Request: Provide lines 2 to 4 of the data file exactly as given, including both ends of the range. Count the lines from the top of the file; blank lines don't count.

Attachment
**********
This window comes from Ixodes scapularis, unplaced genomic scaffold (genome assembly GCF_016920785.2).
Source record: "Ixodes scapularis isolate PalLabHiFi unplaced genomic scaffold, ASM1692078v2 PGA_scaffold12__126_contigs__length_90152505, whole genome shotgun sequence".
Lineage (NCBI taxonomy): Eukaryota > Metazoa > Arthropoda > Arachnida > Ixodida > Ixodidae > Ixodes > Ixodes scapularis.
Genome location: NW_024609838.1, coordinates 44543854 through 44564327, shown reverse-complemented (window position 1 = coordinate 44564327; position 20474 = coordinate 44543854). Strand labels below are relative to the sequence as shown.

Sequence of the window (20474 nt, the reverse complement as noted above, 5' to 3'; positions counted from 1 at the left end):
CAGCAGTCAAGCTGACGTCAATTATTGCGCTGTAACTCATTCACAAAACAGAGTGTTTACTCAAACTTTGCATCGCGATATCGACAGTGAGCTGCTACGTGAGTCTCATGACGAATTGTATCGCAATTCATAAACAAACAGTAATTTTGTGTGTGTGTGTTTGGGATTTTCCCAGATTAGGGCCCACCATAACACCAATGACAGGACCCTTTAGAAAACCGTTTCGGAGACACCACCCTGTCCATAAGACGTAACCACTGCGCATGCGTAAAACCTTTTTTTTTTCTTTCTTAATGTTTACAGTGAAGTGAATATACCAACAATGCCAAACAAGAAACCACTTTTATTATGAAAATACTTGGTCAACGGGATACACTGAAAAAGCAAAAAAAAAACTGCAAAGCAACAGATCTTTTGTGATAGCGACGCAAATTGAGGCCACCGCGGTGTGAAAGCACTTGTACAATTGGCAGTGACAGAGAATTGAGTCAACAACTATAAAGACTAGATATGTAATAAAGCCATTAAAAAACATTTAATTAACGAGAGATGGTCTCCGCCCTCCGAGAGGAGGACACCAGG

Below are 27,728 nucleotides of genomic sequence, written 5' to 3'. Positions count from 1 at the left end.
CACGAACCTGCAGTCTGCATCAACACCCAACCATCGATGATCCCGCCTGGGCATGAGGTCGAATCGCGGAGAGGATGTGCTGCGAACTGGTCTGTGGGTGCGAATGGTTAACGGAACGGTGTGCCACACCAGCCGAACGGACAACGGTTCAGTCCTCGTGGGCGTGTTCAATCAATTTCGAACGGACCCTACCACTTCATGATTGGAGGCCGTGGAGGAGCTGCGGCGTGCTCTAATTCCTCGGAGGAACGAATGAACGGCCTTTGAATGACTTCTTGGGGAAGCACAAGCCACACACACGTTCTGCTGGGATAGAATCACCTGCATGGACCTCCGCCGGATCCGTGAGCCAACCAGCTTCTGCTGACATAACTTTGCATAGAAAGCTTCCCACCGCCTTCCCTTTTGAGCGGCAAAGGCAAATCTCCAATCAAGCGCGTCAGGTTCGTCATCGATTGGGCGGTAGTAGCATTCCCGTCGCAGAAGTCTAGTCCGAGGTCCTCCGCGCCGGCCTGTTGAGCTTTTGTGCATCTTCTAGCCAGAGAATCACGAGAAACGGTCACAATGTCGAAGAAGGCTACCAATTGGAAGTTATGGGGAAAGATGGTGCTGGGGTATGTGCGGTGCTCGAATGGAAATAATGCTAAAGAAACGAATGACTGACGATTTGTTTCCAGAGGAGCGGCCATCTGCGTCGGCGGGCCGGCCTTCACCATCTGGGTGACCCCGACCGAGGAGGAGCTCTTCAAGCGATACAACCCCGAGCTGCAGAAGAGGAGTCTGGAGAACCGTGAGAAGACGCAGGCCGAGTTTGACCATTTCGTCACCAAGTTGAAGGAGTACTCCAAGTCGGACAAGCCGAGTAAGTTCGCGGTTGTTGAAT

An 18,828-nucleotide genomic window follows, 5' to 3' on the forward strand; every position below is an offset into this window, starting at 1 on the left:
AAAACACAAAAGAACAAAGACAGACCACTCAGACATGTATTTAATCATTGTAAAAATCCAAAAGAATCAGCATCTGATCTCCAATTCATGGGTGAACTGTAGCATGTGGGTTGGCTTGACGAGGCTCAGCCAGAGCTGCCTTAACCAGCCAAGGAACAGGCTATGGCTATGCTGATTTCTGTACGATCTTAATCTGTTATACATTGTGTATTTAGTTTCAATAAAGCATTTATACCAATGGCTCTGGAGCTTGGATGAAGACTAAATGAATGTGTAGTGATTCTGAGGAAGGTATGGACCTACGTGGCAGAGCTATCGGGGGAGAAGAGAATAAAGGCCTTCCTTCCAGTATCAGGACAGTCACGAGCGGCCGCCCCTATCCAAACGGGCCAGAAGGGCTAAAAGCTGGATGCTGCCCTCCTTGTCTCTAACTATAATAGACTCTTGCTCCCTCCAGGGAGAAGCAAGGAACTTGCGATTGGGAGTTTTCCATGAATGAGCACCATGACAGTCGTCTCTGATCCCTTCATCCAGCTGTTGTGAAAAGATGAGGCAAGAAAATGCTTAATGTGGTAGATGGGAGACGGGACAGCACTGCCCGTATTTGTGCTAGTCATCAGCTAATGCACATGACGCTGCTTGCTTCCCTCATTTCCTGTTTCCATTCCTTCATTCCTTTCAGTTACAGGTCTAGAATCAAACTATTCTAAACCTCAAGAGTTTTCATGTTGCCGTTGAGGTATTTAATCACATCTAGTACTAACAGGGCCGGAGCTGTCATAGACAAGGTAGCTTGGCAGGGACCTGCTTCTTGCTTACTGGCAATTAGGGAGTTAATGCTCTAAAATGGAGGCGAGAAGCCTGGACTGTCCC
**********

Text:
Source record: "Ixodes scapularis isolate PalLabHiFi unplaced genomic scaffold, ASM1692078v2 PGA_scaffold12__126_contigs__length_90152505, whole genome shotgun sequence".
Lineage (NCBI taxonomy): Eukaryota > Metazoa > Arthropoda > Arachnida > Ixodida > Ixodidae > Ixodes > Ixodes scapularis.
Genome location: NW_024609838.1, coordinates 44543854 through 44564327, shown reverse-complemented (window position 1 = coordinate 44564327; position 20474 = coordinate 44543854). Strand labels below are relative to the sequence as shown.